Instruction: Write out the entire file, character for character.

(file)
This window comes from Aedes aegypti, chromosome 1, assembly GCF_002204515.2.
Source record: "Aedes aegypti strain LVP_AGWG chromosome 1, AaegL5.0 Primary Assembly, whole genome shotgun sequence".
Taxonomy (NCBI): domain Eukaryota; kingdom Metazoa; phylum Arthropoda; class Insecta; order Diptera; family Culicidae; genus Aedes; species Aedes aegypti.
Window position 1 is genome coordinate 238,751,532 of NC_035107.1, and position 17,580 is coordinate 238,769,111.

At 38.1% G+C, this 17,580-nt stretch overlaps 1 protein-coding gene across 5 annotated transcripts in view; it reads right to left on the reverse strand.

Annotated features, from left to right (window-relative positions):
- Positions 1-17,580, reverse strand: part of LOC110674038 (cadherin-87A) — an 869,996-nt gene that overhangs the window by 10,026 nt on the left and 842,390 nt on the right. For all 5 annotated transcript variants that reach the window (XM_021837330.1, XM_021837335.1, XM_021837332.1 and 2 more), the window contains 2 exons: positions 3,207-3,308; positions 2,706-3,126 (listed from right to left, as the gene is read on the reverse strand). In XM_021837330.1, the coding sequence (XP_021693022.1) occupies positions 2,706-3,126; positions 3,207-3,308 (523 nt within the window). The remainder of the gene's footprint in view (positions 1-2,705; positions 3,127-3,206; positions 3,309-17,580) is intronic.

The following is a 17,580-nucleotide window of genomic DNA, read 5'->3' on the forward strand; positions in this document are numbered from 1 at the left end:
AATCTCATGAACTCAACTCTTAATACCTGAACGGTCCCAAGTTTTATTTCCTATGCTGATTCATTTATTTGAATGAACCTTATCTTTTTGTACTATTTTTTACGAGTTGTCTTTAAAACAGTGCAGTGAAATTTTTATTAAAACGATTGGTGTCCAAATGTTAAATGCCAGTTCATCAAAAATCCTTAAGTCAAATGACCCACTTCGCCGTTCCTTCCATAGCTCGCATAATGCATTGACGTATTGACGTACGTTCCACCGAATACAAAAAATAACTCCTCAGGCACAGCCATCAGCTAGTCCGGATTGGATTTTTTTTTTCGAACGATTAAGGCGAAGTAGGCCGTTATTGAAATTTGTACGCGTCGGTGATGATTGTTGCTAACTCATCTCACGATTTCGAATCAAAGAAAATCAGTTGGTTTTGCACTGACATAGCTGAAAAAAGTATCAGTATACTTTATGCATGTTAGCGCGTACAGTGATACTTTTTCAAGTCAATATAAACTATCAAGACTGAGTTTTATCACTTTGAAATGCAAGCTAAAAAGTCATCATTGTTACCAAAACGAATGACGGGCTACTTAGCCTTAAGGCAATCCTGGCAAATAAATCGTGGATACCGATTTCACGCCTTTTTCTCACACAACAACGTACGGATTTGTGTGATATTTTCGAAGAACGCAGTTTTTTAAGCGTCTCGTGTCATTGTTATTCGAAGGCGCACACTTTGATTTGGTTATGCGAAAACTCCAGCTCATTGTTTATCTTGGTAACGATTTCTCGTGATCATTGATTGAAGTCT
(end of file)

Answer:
This window comes from Aedes aegypti, chromosome 1, assembly GCF_002204515.2.
Source record: "Aedes aegypti strain LVP_AGWG chromosome 1, AaegL5.0 Primary Assembly, whole genome shotgun sequence".
Taxonomy (NCBI): domain Eukaryota; kingdom Metazoa; phylum Arthropoda; class Insecta; order Diptera; family Culicidae; genus Aedes; species Aedes aegypti.
Window position 1 is genome coordinate 238,751,532 of NC_035107.1, and position 17,580 is coordinate 238,769,111.

At 38.1% G+C, this 17,580-nt stretch overlaps 1 protein-coding gene across 5 annotated transcripts in view; it reads right to left on the reverse strand.

Annotated features, from left to right (window-relative positions):
- Positions 1-17,580, reverse strand: part of LOC110674038 (cadherin-87A) — an 869,996-nt gene that overhangs the window by 10,026 nt on the left and 842,390 nt on the right. For all 5 annotated transcript variants that reach the window (XM_021837330.1, XM_021837335.1, XM_021837332.1 and 2 more), the window contains 2 exons: positions 3,207-3,308; positions 2,706-3,126 (listed from right to left, as the gene is read on the reverse strand). In XM_021837330.1, the coding sequence (XP_021693022.1) occupies positions 2,706-3,126; positions 3,207-3,308 (523 nt within the window). The remainder of the gene's footprint in view (positions 1-2,705; positions 3,127-3,206; positions 3,309-17,580) is intronic.

The following is a 17,580-nucleotide window of genomic DNA, read 5'->3' on the forward strand; positions in this document are numbered from 1 at the left end:
AATCTCATGAACTCAACTCTTAATACCTGAACGGTCCCAAGTTTTATTTCCTATGCTGATTCATTTATTTGAATGAACCTTATCTTTTTGTACTATTTTTTACGAGTTGTCTTTAAAACAGTGCAGTGAAATTTTTATTAAAACGATTGGTGTCCAAATGTTAAATGCCAGTTCATCAAAAATCCTTAAGTCAAATGACCCACTTCGCCGTTCCTTCCATAGCTCGCATAATGCATTGACGTATTGACGTACGTTCCACCGAATACAAAAAATAACTCCTCAGGCACAGCCATCAGCTAGTCCGGATTGGATTTTTTTTTTCGAACGATTAAGGCGAAGTAGGCCGTTATTGAAATTTGTACGCGTCGGTGATGATTGTTGCTAACTCATCTCACGATTTCGAATCAAAGAAAATCAGTTGGTTTTGCACTGACATAGCTGAAAAAAGTATCAGTATACTTTATGCATGTTAGCGCGTACAGTGATACTTTTTCAAGTCAATATAAACTATCAAGACTGAGTTTTATCACTTTGAAATGCAAGCTAAAAAGTCATCATTGTTACCAAAACGAATGACGGGCTACTTAGCCTTAAGGCAATCCTGGCAAATAAATCGTGGATACCGATTTCACGCCTTTTTCTCACACAACAACGTACGGATTTGTGTGATATTTTCGAAGAACGCAGTTTTTTAAGCGTCTCGTGTCATTGTTATTCGAAGGCGCACACTTTGATTTGGTTATGCGAAAACTCCAGCTCATTGTTTATCTTGGTAACGATTTCTCGTGATCATTGATTGAAGTCT